Monday, May 23, 2011

The Unstable Crab Nebula


On the 4th of July 1054 or maybe even earlier, in April or May that year, a new bright star near the Sun was observed in the constellation of Taurus by witnesses in Italy, Armenia, Iraq, China, Japan, and North America. The unusual object appeared with a magnitude between –4 and –7.5 and was visible to the naked eye, even in the daytime sky. Apparently, maximum brightness coincided with the solar conjunction. Chinese astronomers observed the star in daylight until the 27th of July 1054, and they were able to see it in the night sky until the 17th of April 1056, before it faded from naked-eye visibility. In Europe, sightings of the supernova were probably censored, since the catholic church saw this celestial event as a bad omen in connection with the split from the orthodox church in the same year.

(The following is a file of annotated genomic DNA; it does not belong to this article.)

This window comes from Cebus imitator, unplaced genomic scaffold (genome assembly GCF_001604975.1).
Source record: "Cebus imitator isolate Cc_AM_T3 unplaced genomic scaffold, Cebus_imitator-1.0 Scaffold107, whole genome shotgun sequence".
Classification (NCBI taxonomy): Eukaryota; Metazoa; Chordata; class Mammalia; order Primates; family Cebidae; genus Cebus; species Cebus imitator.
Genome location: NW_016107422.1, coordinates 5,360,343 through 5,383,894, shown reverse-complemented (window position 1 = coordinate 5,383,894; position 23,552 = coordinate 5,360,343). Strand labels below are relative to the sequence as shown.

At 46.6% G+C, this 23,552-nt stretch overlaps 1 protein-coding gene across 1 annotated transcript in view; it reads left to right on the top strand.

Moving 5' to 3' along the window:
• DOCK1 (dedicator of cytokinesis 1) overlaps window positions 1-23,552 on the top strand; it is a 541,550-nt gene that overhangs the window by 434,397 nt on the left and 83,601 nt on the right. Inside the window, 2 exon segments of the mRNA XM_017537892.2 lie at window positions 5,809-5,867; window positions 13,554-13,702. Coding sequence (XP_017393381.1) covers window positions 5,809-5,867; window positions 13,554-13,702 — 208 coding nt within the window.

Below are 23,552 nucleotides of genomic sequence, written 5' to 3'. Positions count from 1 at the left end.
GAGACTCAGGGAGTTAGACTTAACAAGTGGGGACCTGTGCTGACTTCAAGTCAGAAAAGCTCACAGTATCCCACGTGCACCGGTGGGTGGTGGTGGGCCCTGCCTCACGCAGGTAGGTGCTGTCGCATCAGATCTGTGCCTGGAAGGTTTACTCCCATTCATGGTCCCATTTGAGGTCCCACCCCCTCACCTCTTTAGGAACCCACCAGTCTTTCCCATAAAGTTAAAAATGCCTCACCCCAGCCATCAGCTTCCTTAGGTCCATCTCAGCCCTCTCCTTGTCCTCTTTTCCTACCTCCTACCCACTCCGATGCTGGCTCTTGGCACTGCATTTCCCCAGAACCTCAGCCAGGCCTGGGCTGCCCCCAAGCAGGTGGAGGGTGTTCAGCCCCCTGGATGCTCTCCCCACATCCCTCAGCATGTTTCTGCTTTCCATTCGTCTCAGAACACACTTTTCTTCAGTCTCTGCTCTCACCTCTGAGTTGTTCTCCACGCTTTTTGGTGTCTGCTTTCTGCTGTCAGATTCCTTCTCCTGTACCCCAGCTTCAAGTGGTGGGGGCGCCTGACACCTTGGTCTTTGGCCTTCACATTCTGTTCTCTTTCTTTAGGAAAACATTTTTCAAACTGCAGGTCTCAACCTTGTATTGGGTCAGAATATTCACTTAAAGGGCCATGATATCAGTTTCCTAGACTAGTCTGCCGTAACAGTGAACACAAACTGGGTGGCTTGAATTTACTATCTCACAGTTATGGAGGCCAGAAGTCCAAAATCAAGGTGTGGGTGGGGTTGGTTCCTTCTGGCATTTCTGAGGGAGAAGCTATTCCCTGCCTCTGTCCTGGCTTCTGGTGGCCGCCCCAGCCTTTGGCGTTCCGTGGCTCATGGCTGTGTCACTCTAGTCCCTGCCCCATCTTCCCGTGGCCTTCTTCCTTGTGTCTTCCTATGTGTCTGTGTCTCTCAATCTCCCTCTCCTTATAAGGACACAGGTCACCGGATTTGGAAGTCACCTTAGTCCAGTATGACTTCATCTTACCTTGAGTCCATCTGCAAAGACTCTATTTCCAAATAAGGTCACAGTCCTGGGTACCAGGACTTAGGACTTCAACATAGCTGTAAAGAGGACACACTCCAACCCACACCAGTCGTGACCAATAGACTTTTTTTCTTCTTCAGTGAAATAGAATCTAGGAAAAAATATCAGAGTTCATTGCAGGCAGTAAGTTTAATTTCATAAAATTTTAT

Friday, May 20, 2011

Kepler's Latest Hunting Trips

Torrents of likely new exoplanets are pouring in from NASA's Kepler space telescope - more than 1,200 of them so far, large and small, including weird worlds and systems that no one expected. The Kepler science team unveiled its latest batch of findings on February 2nd, based largely on data from just the first four months (May 12 to Sept. 17, 2009) of Kepler's planned 3½-year mission. The Kepler scientists highlighted two themes. One was the sheer number and variety of likely planets being found, especially small ones, including several small ones in their stars' habitable zones. The team also highlighted one system in particular. A 14th-magnitude star dubbed Kepler-11 seems to have six super-earths and Neptunes transiting it. All are orbiting in nearly the same plane, five of them in compactly nested orbits closer to the star than Mercury is to the Sun. Two or three of these planets have such unexpectedly low average densities that they would float in water.

Thursday, May 19, 2011

Listening to black holes

The lowest note ever produced in the universe is B flat !

Ever wondered what a black hole "sounds" like? As NASA's Chandra X-ray telescope recently discovered, is B flat.
Unfortunately there's no way of listening to it because the note is 57 octaves below middle C.
That's a million billion times lower than the limit of human hearing, making it the deepest note that's ever been detected in the universe.